Snap.svg Animation Tutorial for Beginners

This will be the easiest, most beginner focused tutorial for using Inkscape and Snap.svg to animate SVG graphics. If you haven’t heard, Snap.svg is a Javascript API that makes it very easy to animate SVG for the web. In this tutorial, we’ll be drawing a very simple icon in Inkscape and then use Snap.svg to animate it.

The Final Result

(Hover your mouse over the icon)

1. Drawing the Icon

Step 1

I have a 100px by 100px document, so let’s start by drawing a square of that size as well.

draw blue square

Step 2

This is the important part: assign IDs and Labels to everything! Head up to Object > Object Properties and name each object as something logical, such as blueRect. Make sure you click Set when you’ve named your objects.

inkscape object id

Step 3

Next, I’m just going to draw another white square in the center of the icon. Of course, I’ll assign an ID and a Label.

white rectangle id

Step 4

Finally, I’m going to group my objects together and label it as icon.

inkscape group id

Step 5

With the icon drawing finished, head up to File > Save As and change the Save as type to Plain SVG, then save into its own folder.

save as plain svg

2. Animating with Snap.svg

Step 1

Well, I suppose now is a good time to actually download Snap.svg here. The particular file in the Snap download we want is named snap.svg-min.js, which we’ll want to place into the same folder as the SVG file.

Step 2

To use Snap.svg, you’ll need a very small amount of experience with HTML and Javascript. Start by opening the icon.svg file in your favorite text/code editor. Below, I have found the code for my whiteRect, which is what we’ll be animating for the icon. For this specific animation, I need the original Y value, which is 977.36218.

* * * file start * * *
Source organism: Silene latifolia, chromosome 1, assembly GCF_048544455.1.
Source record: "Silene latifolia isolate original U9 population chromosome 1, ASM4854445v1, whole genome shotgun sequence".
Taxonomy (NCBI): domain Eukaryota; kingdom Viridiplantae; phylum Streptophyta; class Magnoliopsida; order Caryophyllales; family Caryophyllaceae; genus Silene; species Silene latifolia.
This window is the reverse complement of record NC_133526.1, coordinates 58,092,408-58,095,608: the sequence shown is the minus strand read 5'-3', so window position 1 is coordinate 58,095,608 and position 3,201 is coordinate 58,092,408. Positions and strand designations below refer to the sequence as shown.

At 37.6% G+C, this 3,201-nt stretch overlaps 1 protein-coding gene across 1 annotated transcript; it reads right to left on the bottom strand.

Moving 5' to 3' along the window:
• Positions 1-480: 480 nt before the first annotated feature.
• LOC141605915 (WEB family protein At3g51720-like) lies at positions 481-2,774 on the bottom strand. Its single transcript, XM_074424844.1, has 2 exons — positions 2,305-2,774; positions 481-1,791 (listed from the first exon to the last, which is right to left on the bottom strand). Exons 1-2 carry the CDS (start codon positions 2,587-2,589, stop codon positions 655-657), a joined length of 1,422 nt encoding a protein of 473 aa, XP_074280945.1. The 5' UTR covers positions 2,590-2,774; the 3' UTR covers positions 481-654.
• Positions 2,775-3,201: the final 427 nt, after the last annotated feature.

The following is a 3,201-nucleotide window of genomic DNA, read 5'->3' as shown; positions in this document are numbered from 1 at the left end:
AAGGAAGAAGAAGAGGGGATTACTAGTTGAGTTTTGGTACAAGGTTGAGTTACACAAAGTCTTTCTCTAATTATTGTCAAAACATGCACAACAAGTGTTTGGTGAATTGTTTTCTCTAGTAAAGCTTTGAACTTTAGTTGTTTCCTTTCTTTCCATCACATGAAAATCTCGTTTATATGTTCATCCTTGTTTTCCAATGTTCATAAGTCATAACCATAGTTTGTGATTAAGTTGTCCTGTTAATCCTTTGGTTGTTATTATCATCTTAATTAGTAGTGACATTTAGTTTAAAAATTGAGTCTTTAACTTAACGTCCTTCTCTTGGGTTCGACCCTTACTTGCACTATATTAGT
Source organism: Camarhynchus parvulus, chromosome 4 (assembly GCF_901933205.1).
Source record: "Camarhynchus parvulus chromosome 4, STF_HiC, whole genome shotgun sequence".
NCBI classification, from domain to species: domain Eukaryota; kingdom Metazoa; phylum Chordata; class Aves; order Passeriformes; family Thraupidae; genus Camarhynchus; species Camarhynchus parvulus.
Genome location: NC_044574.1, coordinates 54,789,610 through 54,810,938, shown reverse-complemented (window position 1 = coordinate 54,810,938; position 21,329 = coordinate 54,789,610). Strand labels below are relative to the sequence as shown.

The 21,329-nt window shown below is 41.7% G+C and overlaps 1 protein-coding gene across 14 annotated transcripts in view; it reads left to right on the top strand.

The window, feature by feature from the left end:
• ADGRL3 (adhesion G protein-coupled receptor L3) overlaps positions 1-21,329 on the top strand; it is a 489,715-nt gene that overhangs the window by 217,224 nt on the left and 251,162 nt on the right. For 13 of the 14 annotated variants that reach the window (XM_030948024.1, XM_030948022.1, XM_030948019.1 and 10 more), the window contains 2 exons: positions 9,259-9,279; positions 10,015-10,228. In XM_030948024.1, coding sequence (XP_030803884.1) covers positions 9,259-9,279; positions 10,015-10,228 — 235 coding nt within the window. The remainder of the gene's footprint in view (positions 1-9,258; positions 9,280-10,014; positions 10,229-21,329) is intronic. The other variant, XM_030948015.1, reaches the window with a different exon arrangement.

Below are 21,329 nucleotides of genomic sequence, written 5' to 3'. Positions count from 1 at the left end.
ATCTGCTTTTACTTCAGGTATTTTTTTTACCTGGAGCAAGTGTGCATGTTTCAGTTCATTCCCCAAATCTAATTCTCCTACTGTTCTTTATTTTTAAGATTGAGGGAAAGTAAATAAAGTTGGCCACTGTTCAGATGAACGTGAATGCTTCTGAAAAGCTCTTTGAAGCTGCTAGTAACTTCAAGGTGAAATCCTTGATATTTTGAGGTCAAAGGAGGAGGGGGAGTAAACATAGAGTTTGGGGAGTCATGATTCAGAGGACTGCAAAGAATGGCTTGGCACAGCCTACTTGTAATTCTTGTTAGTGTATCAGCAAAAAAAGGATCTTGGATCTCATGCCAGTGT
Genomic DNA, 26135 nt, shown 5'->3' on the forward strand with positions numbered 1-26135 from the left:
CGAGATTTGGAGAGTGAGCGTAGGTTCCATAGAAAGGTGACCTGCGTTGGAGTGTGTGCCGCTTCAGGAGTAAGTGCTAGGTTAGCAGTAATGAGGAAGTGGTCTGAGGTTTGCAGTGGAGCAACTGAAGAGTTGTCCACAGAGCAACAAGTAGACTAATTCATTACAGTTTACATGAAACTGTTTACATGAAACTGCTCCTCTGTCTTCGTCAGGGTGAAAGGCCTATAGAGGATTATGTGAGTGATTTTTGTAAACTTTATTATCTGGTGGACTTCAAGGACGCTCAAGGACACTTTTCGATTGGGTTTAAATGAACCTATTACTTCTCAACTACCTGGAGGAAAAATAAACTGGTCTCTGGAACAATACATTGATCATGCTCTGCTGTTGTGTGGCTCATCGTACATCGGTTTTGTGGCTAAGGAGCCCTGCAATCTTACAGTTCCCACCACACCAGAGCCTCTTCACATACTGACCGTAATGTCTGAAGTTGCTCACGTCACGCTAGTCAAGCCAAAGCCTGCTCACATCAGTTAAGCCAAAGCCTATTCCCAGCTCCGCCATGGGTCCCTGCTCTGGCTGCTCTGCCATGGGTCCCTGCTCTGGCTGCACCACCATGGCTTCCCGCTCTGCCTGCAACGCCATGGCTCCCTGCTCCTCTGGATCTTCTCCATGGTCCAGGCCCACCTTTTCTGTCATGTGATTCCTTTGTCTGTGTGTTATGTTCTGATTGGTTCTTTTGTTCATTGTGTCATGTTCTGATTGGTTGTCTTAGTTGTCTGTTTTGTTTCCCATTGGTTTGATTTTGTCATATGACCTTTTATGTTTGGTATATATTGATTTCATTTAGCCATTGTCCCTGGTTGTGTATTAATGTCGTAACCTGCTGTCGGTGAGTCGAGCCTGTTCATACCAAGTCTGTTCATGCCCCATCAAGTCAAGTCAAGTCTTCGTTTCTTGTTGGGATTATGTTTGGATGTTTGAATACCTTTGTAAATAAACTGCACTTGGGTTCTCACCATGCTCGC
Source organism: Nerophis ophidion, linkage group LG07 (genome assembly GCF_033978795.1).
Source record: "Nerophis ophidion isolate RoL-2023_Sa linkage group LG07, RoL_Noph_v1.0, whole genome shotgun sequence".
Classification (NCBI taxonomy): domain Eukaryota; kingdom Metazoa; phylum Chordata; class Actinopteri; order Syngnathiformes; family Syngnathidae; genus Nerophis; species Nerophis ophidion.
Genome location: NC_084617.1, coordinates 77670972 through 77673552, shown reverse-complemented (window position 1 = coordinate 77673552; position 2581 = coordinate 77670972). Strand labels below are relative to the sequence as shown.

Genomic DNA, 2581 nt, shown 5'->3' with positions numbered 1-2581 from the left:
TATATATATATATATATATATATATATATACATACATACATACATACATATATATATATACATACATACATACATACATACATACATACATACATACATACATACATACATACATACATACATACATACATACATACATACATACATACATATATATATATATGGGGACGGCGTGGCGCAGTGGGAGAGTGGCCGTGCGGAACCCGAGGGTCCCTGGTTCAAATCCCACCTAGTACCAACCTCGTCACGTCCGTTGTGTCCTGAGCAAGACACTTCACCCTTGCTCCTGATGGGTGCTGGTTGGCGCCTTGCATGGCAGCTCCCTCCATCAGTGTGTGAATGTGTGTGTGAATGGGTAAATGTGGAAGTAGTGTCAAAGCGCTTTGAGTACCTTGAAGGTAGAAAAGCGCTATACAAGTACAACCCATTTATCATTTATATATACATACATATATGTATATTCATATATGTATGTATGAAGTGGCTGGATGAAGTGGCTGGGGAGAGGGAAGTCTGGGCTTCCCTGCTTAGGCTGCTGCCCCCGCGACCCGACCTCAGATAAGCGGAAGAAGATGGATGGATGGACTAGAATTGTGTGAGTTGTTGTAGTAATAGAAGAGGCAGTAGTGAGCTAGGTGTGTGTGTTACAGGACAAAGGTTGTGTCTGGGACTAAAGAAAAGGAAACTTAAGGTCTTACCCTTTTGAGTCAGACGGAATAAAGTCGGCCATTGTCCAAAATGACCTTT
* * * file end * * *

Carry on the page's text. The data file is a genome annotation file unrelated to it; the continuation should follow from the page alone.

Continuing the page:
Step 3

Now we need to make an HTML file to render everything, so go ahead an create a normal index.html file in the same folder as your SVG file. This may be a lot at once, but below is my full index.html code, but it’s also fully commented for your convenience!

Step 4

In the code above, you’ll notice that the actual animation code simply subtracts the Y to make it rise on hover, then return to the original Y when not hovered. I’ve also added an elastic effect to the animation for some added fun. When you run this index.html file in a browser (preferably from a server), you end up with this:

That’s It!

If you like this idea and are ready to move on with something more advanced, read Animating a More Advanced Icon with Snap.svg.

First of all, the end result of this may be simple, but it’s absolutely revolutionary. The ability to render and animate a vector graphic created in Inkscape so fluidly is amazing. With so many different web devices with so many resolutions, the infinite definition and scalability of vector will no doubt become the new standard for web graphics. Thanks for reading!

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